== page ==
Now for high-level players, teams don't want to lose and have for the start of the season, teams must make the required QO and announce that it is reserving the right to elect arbitration. If the players declines to sign the QO or file arbitration, then the team has 48-hours to select the arbitration. The team must offer his prior salary and player selects the term.
This doesn't allow for a team to keep a quality but declining player because the QO and arbitration offer will be 100% of his prior salary so very few teams if any will use this tool. As for the players in the first method, since they only have to be subjected to the process once, they will only select a 1-year deal and then hope for the best that season giving them all the leverage again. This will force teams to be very careful on the player they select for arbitration.
On the next issue of revenue-sharing, NHLPA wants $189 million or more in the system but for whatever crazy reason, NHL owners and Bettman are refusing to have meaningful revenue-sharing, something that will become a hot topic of fans against the league for many of the lower revenue teams.
Before the nuclear issue, NHLPA did a great job to try and hide some very significant changes to the expired CBA at the end of their proposal.
- eliminate Group IV free agents but adjust draft choice compensation procedures and levels
- change no-trade provisions and increase the minimum salary to $250,000
- adjustments to the waivers system
- reduce length of training camp and exhibition games
- to discuss number of regular season NHL games, lenght of season, and playoff seeding
- increase the per diem
- increase number of tickets available to NHLPA for purchase and clarify seating location
- increase pension plan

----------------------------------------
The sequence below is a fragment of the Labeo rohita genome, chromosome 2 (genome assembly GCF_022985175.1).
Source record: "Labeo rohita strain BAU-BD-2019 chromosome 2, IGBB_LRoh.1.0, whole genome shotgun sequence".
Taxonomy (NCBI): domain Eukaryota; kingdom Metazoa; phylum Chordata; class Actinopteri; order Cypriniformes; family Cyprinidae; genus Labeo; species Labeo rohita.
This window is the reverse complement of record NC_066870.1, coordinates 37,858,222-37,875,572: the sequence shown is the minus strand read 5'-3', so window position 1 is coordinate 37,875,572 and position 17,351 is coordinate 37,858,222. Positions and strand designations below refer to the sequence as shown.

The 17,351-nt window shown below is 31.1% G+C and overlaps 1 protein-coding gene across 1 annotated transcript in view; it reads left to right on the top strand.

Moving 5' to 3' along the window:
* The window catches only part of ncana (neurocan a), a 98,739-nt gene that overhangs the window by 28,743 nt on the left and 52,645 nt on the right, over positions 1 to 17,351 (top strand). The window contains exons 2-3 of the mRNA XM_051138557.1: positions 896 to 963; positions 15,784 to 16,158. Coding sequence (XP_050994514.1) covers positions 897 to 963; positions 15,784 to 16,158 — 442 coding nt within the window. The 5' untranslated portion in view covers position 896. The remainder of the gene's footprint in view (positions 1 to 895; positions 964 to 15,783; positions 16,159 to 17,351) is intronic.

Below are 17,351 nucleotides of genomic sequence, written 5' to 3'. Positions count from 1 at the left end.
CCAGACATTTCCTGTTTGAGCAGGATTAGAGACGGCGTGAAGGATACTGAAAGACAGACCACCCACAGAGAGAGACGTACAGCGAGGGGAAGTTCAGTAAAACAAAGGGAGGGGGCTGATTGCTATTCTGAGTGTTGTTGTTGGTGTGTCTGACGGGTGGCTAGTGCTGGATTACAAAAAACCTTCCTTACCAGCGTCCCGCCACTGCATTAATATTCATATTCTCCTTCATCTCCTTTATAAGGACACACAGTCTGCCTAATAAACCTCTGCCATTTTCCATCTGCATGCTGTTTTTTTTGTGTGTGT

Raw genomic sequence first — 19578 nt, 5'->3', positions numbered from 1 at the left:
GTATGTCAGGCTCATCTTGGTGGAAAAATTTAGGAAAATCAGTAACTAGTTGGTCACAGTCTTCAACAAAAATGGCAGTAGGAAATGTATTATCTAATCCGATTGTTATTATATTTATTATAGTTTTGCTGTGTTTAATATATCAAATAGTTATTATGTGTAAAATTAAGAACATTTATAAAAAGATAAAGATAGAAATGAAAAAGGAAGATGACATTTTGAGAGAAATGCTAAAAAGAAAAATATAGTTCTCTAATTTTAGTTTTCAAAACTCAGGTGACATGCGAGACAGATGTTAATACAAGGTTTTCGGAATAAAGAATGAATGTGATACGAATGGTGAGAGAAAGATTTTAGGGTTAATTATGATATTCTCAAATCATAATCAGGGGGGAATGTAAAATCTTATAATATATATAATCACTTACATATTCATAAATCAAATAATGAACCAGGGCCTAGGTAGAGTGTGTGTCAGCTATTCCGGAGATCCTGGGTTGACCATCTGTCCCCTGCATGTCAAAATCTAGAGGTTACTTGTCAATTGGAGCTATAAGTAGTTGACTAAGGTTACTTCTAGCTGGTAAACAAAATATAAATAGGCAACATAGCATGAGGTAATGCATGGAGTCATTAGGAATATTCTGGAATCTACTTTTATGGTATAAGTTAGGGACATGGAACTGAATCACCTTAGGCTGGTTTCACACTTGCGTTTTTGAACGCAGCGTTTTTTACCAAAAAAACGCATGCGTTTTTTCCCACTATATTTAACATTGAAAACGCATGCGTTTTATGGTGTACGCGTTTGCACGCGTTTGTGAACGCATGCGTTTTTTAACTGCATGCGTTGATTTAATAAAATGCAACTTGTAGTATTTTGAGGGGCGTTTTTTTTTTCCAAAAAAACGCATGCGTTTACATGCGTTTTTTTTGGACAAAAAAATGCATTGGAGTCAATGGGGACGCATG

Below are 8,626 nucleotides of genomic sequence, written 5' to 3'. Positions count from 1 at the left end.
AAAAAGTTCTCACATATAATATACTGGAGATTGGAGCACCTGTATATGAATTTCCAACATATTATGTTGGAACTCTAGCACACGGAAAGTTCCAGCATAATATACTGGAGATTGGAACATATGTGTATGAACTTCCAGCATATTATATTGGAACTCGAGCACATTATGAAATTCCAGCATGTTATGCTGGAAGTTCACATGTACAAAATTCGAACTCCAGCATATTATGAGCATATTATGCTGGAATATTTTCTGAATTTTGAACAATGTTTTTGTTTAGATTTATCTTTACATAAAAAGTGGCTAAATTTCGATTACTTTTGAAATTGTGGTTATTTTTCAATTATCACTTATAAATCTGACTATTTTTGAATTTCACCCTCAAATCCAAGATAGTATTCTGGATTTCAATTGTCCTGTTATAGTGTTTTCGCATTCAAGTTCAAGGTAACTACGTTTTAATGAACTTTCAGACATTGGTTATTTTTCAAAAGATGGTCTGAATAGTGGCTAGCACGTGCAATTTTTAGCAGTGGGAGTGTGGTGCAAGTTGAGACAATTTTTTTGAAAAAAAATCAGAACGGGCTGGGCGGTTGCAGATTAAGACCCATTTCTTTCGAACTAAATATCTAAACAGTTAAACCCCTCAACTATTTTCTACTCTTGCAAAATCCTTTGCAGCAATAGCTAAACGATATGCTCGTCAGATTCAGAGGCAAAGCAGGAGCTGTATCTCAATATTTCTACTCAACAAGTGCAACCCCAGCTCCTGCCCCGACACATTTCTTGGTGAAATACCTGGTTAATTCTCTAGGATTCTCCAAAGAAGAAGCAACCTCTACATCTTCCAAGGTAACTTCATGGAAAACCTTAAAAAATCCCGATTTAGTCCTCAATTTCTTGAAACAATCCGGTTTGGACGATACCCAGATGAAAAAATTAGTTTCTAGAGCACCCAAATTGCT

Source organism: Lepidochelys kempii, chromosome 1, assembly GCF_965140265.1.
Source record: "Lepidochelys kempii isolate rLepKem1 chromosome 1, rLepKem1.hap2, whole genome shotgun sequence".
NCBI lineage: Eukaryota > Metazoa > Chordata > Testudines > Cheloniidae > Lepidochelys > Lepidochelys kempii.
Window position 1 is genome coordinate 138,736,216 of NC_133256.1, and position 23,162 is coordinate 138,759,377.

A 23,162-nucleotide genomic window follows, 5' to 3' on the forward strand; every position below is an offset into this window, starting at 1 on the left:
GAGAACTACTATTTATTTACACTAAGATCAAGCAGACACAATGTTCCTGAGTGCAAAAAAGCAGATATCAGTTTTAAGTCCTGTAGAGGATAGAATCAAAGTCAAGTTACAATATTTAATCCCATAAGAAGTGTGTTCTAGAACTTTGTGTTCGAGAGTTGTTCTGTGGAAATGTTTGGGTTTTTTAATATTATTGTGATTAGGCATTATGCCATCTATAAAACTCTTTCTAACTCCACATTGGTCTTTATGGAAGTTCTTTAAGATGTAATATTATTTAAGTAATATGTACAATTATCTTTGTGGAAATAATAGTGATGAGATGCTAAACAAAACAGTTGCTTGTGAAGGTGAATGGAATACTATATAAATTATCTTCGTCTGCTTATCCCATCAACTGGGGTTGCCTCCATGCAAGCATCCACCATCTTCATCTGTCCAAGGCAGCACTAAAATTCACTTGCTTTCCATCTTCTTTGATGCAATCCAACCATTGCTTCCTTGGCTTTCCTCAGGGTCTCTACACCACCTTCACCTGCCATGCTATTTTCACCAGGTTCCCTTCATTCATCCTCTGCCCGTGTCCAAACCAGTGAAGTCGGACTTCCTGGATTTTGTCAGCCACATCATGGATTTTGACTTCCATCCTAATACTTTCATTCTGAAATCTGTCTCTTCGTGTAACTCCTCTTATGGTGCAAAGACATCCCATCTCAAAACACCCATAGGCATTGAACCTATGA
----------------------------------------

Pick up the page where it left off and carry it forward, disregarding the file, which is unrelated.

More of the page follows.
- eliminate Exhibit 3 - the entry draft opt-in form
- change Exhibit 4 - lottery system and draft
- eliminate Exhibit 15 - compensatory draft system
- eliminate Exhibit 16 - transition rules
- eliminate Exhibit 17 - pro rata adjustments
Finally, the luxury tax system.
Gary Bettman has been very clear about his dislike and unwillingness to accept any form of a luxury tax system, so it is no surprise the NHLPA offered a weak and unsubstantial luxury tax system.
Here's the breakdown...
$45,000,000 to $49,999,999 receives 20% tax for 1st year, 25% for 2nd consecutive year, and 30% for 3rd consecutive year
$50,000,000 to $59,999,999 receives 50% tax for 1st year, 55% for 2nd consecutive year, and 60% for 3rd consecutive year
$60,000,000 and beyond receives 60% tax for 1st year, 65% for 2nd consecutive year, and 70% for 3rd consecutive year
This means only three teams would pay a tax on the currently signed contracts after the 24% rollack and generate $1.6 million for revenue-sharing among the low-revenue clubs. New Jersey would pay $264k, Philadelphia $1.023 million, and Toronto $321k.
Next week, Bettman will provide the players a counter-proposal and then the union will lash back with threats of ending the season on their own and filing an unfair labor practice claim against the NHL before the league even has a chance to declare an impasse.